B12 and I are continuing our study of ecosystems with another family so we made the most of the good weather last week to take another field trip. I shared pictures of our first field trip here. Our trip last week was to a local woodland area with many trails which pass through various types of ecosystems. B12 & P12 were on the lookout for the flora and fauna in each different area but ended up being most interested in the birds we saw.
After waiting and changing location a couple of times B & P’s patience with the chickadees was rewarded.
We saw this little nuthatch next.
The highlight of the day came just as we were about to finish our walk. A barred owl swooped through the woods ahead of us. It passed a few feet from B12’s face and then landed in a tree about 15 metres away. We went as close as we could and I snapped a few photos. I’ll include the full photo first to see if you can pick it out; the camouflage is superb. (click on photos to enlarge)
Did you spot it? We wondered what it was doing flying around in the middle of the day. There is a bird sanctuary in the area so perhaps it had a day pass.
For more photos visit my Photo of the Day board on Pinterest
A friend and I took our 12 year olds to Mer Bleue this week as the introduction to a unit on ecosystems. Mer Bleue is a bog and it turned out to be way more interesting and picturesque than they were expecting.
We enjoyed some relaxing family time and some fun with friends as well. It was lovely to have Andrew’s mum here with us to celebrate Christmas and experience a bit of Ottawa winter. As always we were spoilt by Andrew’s excellent cooking; the turkey was done with the new Smokenator 1000!
While the superb weather continued we took our visitors to Gatineau Park to enjoy the colours and the sunshine.
For the last week we have enjoyed the company of guests from Australia, a family we met in Wollongong in 1996 and have been friends with ever since. They visited for Christmas and New Year in 2008-9 so have experienced our winter. This time they were happy to avoid wearing all the winter layers.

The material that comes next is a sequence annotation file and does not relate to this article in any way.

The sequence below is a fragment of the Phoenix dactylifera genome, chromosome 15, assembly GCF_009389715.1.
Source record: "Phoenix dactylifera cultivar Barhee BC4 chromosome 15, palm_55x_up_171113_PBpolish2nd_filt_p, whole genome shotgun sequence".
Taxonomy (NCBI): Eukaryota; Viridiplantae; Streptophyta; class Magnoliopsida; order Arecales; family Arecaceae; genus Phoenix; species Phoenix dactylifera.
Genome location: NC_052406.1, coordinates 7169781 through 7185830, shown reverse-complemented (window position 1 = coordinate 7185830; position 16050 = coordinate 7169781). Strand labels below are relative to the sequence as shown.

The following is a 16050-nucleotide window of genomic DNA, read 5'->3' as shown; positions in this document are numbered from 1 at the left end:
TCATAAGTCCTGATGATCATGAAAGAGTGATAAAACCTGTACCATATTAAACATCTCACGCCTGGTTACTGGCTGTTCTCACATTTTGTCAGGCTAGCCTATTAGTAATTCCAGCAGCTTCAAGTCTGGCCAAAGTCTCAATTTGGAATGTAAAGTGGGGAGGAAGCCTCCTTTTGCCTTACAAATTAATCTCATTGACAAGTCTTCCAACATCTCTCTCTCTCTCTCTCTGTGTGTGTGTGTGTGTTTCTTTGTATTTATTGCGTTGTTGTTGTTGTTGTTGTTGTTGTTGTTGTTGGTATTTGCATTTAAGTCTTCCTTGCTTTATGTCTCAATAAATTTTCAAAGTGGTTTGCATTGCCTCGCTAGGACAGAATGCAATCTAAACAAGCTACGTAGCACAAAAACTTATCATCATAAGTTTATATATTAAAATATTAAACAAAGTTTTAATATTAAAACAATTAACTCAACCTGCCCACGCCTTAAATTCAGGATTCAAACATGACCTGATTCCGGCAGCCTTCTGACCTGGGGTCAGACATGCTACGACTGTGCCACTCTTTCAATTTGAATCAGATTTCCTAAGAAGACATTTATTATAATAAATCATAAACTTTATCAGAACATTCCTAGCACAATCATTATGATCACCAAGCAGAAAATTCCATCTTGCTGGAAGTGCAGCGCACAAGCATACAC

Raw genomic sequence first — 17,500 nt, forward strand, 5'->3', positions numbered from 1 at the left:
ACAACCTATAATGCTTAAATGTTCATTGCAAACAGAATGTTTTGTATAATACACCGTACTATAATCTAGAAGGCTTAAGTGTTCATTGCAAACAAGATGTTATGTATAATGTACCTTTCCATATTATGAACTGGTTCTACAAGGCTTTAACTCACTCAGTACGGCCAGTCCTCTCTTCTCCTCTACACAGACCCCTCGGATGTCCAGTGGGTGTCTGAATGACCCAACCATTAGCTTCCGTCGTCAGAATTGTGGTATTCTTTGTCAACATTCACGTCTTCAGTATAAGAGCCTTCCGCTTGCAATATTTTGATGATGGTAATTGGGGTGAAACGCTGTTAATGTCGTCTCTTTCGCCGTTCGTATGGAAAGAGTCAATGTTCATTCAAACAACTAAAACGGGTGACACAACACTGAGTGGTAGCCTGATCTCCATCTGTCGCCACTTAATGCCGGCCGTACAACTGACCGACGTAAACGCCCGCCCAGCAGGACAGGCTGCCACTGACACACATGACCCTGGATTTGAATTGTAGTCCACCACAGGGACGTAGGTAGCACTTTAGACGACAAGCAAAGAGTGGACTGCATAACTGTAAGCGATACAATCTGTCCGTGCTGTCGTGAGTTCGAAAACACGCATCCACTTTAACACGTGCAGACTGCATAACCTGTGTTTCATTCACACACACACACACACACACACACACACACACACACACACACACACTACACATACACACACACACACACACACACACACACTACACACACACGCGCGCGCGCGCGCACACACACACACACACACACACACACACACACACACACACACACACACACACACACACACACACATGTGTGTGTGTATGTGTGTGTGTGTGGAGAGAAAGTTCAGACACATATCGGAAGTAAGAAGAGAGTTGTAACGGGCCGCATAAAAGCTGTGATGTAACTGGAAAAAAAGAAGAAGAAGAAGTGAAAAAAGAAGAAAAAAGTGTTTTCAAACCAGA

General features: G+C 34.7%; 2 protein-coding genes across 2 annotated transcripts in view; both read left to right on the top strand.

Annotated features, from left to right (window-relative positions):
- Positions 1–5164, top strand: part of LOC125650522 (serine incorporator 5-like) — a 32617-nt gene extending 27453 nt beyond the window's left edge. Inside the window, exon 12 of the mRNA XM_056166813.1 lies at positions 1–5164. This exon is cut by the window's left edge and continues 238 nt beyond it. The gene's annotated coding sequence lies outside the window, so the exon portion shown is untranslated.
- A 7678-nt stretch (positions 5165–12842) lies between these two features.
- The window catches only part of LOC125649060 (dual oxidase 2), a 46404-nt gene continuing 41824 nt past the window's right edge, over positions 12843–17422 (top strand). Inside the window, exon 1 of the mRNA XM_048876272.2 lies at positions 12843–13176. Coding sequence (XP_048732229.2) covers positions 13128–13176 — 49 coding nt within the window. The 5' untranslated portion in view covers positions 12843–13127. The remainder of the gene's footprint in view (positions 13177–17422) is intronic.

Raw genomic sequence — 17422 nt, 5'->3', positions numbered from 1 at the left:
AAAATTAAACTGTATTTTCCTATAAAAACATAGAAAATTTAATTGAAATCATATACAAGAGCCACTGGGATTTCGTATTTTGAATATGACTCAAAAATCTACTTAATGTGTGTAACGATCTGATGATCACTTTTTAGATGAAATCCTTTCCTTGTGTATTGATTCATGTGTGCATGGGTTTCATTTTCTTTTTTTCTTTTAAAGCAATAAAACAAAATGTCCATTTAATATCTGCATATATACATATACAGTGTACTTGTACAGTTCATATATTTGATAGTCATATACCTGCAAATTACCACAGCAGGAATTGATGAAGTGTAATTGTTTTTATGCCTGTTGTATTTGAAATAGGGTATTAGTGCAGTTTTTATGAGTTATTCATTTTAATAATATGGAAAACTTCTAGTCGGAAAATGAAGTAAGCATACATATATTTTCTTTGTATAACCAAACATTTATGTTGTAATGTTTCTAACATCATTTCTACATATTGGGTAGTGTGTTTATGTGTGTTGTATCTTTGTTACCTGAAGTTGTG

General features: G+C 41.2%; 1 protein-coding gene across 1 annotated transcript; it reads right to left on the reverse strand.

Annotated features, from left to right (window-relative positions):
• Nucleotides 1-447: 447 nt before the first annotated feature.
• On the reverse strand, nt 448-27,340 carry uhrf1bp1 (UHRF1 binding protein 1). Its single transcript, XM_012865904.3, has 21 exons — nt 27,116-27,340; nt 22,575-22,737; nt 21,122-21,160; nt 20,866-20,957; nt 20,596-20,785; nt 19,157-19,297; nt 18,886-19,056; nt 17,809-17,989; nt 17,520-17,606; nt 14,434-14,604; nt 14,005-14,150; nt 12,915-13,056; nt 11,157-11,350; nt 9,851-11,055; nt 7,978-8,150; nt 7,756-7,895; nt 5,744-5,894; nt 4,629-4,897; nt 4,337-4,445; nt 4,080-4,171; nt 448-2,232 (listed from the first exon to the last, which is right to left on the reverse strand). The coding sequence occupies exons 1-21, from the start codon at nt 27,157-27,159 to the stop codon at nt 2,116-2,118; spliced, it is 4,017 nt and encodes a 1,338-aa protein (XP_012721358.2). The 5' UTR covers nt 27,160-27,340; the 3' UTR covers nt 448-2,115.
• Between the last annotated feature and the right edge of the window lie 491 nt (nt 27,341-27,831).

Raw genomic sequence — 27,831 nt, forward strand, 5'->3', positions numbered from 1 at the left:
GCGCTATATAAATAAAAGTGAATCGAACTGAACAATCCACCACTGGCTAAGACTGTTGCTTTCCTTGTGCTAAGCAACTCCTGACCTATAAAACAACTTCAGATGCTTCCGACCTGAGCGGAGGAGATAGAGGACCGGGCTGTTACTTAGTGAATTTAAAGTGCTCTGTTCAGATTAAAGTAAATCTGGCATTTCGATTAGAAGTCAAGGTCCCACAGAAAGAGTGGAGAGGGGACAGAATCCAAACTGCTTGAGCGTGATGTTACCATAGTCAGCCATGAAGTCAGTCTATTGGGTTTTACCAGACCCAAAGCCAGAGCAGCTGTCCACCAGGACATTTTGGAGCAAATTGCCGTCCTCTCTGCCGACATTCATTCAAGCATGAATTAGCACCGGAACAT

Their children are very close in age to our children and a good time was had by all. We spent one day in Montreal visiting the science museum in the morning then walking through the old town and up to Mount Royal in the afternoon. There was one exhibit in particular which kept everyone intrigued as they tried the 26 “hands on” activities including the giant bubble maker.
When school ended and the summer stretched out ahead of him B10 had one purchase in mind. J11 across the road had just bought one and was kind enough to let B try it out numerous times. When B had the money and had done the research we set out so he could buy his own Ripstik. It looks like a skateboard but has only two wheels.
He has fun around our street but what he really wants is to be taken to the skate park.
Both ways involve chocolate!
The girls and I have recently been involved in two very different fundraising efforts. Both were raising funds for the same cause: the Stellae Boreales tour to Iceland in June/July of this year. Nobody loves fundraising, but our ensemble does get creative at times. Our yearly November concert is always followed by a silent auction and last November one of the parents generously offered to host “An Evening of Fine Food and Fine Music”. It was bid for and bought by four couples. L16 was enlisted to provide musical entertainment between courses along with another senior musician in the ensemble. I volunteered to be sous chef and A14 was called on to serve at the table. Vicky, the chef, hosted it at her house and prepared nine superb courses in her tiny kitchen!
The dinner was a huge success. The musicians played a duet after the guests had enjoyed their amuse-bouche. Guests were then seated for the next two courses before enjoying the first sonata of the evening. The main course of Arabian Nights Stuffed Quail followed, then L16 played her sonata with our fabulous accompanist Judith Ginsburg.
There were several more courses and two more fine performances from the musicians before guests, chefs, musicians and serving staff adjourned to the living room more than satisfied with the fabulous food, music and company.
I had a ball assisting Vicky in the kitchen. She had prepared almost everything in advance so my main task was plating up. For dessert this involved a little “chocolate artwork” with of course a musical theme.
I decorated the plates in advanced and whisked them away to be retrieved later so I could add slices of chocolate terrine with balls of mango and raspberry artisanal sorbets.
All the courses were delicious; Vicky had prepared enough for her staff as well! The event was deemed a huge success by all and will hopefully be repeated next year.
Snow, thaw, pour, slush, freeze is the current weather sequence round here.
We have had a couple of big snowfalls in the last few weeks that I have attempted to photograph with my new camera. I am slowly getting to know what some of the buttons and settings do.
Of course the real purpose of a good snowfall is to provide somewhere to play and something to play with..